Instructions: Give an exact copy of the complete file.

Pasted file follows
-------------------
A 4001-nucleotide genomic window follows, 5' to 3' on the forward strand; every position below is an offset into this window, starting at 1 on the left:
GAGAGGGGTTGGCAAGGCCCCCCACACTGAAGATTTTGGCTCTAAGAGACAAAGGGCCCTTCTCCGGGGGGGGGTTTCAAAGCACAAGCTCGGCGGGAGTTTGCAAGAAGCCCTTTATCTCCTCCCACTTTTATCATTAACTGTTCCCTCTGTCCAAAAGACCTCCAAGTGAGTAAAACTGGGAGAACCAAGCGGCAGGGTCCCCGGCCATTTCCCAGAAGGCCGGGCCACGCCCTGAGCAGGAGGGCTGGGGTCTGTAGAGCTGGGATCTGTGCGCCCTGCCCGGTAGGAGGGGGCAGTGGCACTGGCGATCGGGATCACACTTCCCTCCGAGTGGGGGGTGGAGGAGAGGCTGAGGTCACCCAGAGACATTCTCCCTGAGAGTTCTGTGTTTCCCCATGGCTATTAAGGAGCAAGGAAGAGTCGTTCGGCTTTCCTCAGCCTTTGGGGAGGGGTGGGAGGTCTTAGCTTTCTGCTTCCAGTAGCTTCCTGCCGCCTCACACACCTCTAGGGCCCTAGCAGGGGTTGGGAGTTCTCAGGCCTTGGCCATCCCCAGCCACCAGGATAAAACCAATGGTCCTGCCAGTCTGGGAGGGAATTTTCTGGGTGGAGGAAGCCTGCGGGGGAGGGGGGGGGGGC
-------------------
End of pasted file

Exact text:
A 4001-nucleotide genomic window follows, 5' to 3' on the forward strand; every position below is an offset into this window, starting at 1 on the left:
GAGAGGGGTTGGCAAGGCCCCCCACACTGAAGATTTTGGCTCTAAGAGACAAAGGGCCCTTCTCCGGGGGGGGGTTTCAAAGCACAAGCTCGGCGGGAGTTTGCAAGAAGCCCTTTATCTCCTCCCACTTTTATCATTAACTGTTCCCTCTGTCCAAAAGACCTCCAAGTGAGTAAAACTGGGAGAACCAAGCGGCAGGGTCCCCGGCCATTTCCCAGAAGGCCGGGCCACGCCCTGAGCAGGAGGGCTGGGGTCTGTAGAGCTGGGATCTGTGCGCCCTGCCCGGTAGGAGGGGGCAGTGGCACTGGCGATCGGGATCACACTTCCCTCCGAGTGGGGGGTGGAGGAGAGGCTGAGGTCACCCAGAGACATTCTCCCTGAGAGTTCTGTGTTTCCCCATGGCTATTAAGGAGCAAGGAAGAGTCGTTCGGCTTTCCTCAGCCTTTGGGGAGGGGTGGGAGGTCTTAGCTTTCTGCTTCCAGTAGCTTCCTGCCGCCTCACACACCTCTAGGGCCCTAGCAGGGGTTGGGAGTTCTCAGGCCTTGGCCATCCCCAGCCACCAGGATAAAACCAATGGTCCTGCCAGTCTGGGAGGGAATTTTCTGGGTGGAGGAAGCCTGCGGGGGAGGGGGGGGGGGC